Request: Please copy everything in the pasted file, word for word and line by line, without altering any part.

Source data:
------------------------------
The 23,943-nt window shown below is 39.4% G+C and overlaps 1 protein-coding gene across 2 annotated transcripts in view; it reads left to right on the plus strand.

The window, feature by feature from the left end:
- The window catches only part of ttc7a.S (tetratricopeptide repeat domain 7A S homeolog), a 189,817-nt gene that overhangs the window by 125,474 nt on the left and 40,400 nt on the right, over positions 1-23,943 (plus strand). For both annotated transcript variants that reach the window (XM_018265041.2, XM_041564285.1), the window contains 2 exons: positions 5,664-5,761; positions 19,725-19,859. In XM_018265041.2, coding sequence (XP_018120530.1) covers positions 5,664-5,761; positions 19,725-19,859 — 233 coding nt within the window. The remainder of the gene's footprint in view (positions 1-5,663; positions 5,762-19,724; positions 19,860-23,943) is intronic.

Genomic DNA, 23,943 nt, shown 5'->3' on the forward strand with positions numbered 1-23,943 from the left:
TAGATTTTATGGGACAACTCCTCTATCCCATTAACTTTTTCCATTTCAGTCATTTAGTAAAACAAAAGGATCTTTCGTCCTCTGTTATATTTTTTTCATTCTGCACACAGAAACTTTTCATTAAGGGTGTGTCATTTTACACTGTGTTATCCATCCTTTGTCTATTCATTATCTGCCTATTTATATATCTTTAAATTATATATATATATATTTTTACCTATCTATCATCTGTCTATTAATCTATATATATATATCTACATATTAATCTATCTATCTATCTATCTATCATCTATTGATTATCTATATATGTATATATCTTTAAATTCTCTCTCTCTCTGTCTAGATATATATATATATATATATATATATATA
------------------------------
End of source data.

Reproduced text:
The 23,943-nt window shown below is 39.4% G+C and overlaps 1 protein-coding gene across 2 annotated transcripts in view; it reads left to right on the plus strand.

The window, feature by feature from the left end:
- The window catches only part of ttc7a.S (tetratricopeptide repeat domain 7A S homeolog), a 189,817-nt gene that overhangs the window by 125,474 nt on the left and 40,400 nt on the right, over positions 1-23,943 (plus strand). For both annotated transcript variants that reach the window (XM_018265041.2, XM_041564285.1), the window contains 2 exons: positions 5,664-5,761; positions 19,725-19,859. In XM_018265041.2, coding sequence (XP_018120530.1) covers positions 5,664-5,761; positions 19,725-19,859 — 233 coding nt within the window. The remainder of the gene's footprint in view (positions 1-5,663; positions 5,762-19,724; positions 19,860-23,943) is intronic.

Genomic DNA, 23,943 nt, shown 5'->3' on the forward strand with positions numbered 1-23,943 from the left:
TAGATTTTATGGGACAACTCCTCTATCCCATTAACTTTTTCCATTTCAGTCATTTAGTAAAACAAAAGGATCTTTCGTCCTCTGTTATATTTTTTTCATTCTGCACACAGAAACTTTTCATTAAGGGTGTGTCATTTTACACTGTGTTATCCATCCTTTGTCTATTCATTATCTGCCTATTTATATATCTTTAAATTATATATATATATATTTTTACCTATCTATCATCTGTCTATTAATCTATATATATATATCTACATATTAATCTATCTATCTATCTATCTATCATCTATTGATTATCTATATATGTATATATCTTTAAATTCTCTCTCTCTCTGTCTAGATATATATATATATATATATATATATATA